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190801 | Remembering Cunaide | Hayle Pump

Remembering Cunaide

At some point in the 5th century there was an individual of such high-status, so respected and well thought of, that when they sadly passed away, the normal burial or cremation with little structure to it, such as a mound of earth, was not going to suffice.

Cunaide was an individual of such status to those locally inhabiting the Carnsew area of Hayle that they desired to make a more
significant effort to show their regards to this respected person. The only solution was to create a structured stone grave and marker that would not only stand the test of time but also require considerable effort to source and transport to the intended resting place for Cunaide.  Granite was chosen, for it was plentiful in Cornwall and hardy to the elements of nature. Despite its abundance across the county, it’s not quite readily available, thus it was sourced for Cunaide from miles away, possible Ludgvan or Trencrom. Those tasked with acquiring this granite were quite possibly taken aback in these new Christian times in the 5thcentury by the stone they acquired, for at one end (which was used as the top) was a natural vein of tourmaline and quartz which resembled a cross. Undoubtedly great effort and expense was spent moving it to its destination within the visually dominating structure of a former iron-age fort on a hill at Carnsew, with its commanding views over the estuary and bay.         

Erected within one of the ramparts of the former iron-age fort, of which in the 5thcentury was likely still of significant controlling strength over the area by way of post-Roman influence (a hoard of roman coins was found buried nearby in 1825), sweat and energy were expended to create an arched stoned structure about one foot beneath the ground that entombed the cremated ashes of Cunaide within, along with the charcoal used in the ceremony. Having satisfied themselves that Cunaide was safely secured inside the tomb, the harder work began. Using the primitive but effective tools and skills of the 5thcentury, great muscle was expended to position at the western end of the grave the 6-foot-long, 1 foot wide extremely heavy granite stone that would effectively be Cunaide’s tombstone. It’s an achievement to move such a stone even a few feet, let along the distance it originally travelled to get to Carnsew. Yet after all that, they needed to stand it up on its end with its narrowing sharper base shaft securing it within the ground.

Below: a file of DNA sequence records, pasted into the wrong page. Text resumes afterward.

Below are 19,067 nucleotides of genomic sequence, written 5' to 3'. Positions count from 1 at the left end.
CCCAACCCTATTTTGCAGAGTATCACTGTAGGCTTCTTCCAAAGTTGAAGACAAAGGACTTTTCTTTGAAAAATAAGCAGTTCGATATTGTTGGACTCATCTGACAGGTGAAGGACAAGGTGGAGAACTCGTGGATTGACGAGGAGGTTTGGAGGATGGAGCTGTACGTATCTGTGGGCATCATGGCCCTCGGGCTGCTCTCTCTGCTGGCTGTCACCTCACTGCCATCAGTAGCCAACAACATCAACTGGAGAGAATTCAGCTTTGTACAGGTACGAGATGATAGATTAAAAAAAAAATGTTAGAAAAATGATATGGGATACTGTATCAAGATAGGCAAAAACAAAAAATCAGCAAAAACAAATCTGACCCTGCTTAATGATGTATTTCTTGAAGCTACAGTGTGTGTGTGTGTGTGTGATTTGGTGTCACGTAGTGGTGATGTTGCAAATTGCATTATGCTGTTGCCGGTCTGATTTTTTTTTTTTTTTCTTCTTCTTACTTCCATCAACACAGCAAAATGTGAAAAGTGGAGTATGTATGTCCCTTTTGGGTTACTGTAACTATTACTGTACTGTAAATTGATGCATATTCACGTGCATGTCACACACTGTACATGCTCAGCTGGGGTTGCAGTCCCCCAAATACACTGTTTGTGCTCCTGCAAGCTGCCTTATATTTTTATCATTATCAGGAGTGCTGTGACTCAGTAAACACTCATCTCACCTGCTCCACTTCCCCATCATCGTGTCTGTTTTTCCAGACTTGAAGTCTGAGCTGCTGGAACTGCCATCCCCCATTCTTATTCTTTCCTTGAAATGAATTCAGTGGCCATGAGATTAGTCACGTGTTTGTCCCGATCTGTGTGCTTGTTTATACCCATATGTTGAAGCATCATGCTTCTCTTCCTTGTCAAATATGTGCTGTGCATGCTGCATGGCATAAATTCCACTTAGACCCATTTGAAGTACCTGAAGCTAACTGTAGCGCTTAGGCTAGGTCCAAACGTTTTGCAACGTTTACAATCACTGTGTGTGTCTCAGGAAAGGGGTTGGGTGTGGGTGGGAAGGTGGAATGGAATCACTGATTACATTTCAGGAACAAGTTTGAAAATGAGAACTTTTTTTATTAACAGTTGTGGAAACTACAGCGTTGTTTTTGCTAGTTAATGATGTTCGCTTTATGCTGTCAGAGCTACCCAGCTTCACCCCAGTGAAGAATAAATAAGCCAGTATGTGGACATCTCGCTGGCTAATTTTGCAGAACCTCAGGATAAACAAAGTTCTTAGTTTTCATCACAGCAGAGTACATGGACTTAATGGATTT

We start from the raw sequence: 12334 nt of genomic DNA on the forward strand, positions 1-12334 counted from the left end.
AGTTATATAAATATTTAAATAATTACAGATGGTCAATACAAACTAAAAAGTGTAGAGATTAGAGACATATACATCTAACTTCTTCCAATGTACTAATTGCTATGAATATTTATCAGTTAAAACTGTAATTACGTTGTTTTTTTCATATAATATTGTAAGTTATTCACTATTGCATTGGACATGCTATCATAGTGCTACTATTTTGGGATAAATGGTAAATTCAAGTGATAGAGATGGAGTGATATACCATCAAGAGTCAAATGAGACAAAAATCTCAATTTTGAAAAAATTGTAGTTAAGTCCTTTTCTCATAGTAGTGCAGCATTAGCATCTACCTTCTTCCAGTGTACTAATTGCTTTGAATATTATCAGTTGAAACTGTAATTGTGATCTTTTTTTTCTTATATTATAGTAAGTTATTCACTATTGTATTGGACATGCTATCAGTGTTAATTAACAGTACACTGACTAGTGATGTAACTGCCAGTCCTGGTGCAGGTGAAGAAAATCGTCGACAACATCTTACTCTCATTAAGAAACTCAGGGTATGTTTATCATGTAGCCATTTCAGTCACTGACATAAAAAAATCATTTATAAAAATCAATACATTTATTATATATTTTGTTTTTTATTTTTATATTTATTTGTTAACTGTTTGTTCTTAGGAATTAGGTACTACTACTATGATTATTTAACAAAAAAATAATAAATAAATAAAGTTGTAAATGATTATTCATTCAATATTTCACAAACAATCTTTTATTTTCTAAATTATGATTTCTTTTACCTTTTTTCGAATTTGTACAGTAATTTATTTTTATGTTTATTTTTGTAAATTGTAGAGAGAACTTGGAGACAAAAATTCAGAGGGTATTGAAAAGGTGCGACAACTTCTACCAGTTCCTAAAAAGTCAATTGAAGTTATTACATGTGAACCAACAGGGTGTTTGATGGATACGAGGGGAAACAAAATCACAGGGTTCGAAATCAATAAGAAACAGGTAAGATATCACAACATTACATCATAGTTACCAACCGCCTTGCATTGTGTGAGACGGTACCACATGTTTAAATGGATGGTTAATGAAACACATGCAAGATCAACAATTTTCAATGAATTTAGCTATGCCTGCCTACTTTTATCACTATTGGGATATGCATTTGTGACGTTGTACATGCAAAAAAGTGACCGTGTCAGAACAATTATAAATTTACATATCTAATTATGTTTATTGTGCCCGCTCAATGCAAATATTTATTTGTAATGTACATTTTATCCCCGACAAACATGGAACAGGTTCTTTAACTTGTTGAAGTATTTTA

One more highly significant piece of work was performed on the tombstone, either before or after its erection, that of engraving the stone with words that would clearly state who this grave, of such grandeur appearance, and on which such considerable emotional effort had been spent, was erected in memory for. The person instructed with the task of engraving, dutifully performed their job on what was a highly difficult and unforgiving stone to work with. Their some 4-foot long engraving, primarily in Latin, told of Cunaide resting beneath, and their tender age of 33 years. With a job well done, Cunaide’s tomb stood in reverence for undoubtedly many years until multiple centuries of change subsequently led to the tombstone falling over, and the grave itself covered beneath soil. There it laid, most likely totally forgotten about, until some 1,400 years later ...

You can discover what has happened to the Cunaide stone since its rediscovery in 1844 by visiting Hayle Heritage Centre, as the stone now forms part of their new Pre-History Exhibition. Here you can learn about the stone’s modern-day analysis, revelations and its journey from the plantation.                                 

Please see the back page of this issue’s pump for the centre’s opening time information.

By Stephen Murley
The above is based on newspaper articles and reports with my own creative licence


Remembering Cunaide